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About the Course    

CLASSES: 7:00-10:00, DSB B105, but for the last three classes: BSB 119.

INSTRUCTOR: Richard T. W. Arthur (rarthur at mcmaster.ca)

OFFICE: UH 305; ext. 23470         OFFICE HOURS: M 3:30-4:30 p.m.

ASSISTANT: Z.S. El Nabolsy (elnabozs at mcmaster.ca)

OFFICE: UH B113         OFFICE HOURS: Th 3:30-4:30 p.m

This course will introduce you to some key issues in the philosophy of science. In the first part of the course we will be engaging some of the classic issues: the role of experience, observation and experiment; scientific method: induction, logical empiricism, hypothetico-deductivism and falsification- ism; Kuhnian paradigms, incommensurability, research programmes; the status of scientific laws; and realism vs. antirealism. In the last quarter of the course we will be engaging specific issues in the metaphysics of physics, namely in the philosophy of space, time and spacetime. Here we will pool our resources with the Origins of Spacetime course taught by Jon Stone. We will examine such topics as relativity of simultaneity, curved space, and the possibility of time travel. (No previous knowledge of physics will be assumed.)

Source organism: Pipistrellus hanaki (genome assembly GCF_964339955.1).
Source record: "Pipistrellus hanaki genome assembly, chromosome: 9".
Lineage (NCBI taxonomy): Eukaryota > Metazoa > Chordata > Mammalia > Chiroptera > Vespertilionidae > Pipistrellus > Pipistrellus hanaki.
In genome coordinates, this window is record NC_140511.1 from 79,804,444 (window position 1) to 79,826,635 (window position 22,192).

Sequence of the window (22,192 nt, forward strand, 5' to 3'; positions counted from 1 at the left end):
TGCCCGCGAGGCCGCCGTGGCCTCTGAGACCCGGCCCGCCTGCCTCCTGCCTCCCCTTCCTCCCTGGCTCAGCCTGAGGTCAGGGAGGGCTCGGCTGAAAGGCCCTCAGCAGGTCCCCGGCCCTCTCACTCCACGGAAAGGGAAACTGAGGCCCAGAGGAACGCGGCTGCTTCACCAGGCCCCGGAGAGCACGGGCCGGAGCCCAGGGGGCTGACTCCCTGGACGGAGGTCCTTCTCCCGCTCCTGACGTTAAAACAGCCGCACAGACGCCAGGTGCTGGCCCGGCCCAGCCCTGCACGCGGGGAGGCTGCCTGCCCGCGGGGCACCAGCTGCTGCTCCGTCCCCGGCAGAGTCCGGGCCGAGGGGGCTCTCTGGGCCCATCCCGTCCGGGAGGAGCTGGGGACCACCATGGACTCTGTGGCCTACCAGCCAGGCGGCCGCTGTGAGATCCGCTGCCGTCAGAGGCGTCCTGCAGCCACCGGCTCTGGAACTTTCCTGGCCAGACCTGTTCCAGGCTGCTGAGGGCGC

Objectives

      to provide a critical appreciation of the issues involved in determining what “scientific method” consists in, how science progresses, as well as related issues in scientific methodology;

      to encourage critical reflection on the metaphysics of science, questions concerning the reality of space and time, quarks, black holes, etc., and how we evaluate evidence for their reality;

      to help you acquire skills in problem-centred learning by encouraging the tackling of general issues through treating particular historical episodes and case studies;

      to enable the development of skills in gathering, presenting, and critically evaluating current literature on these issues.

© Richard T. W. Arthur 2016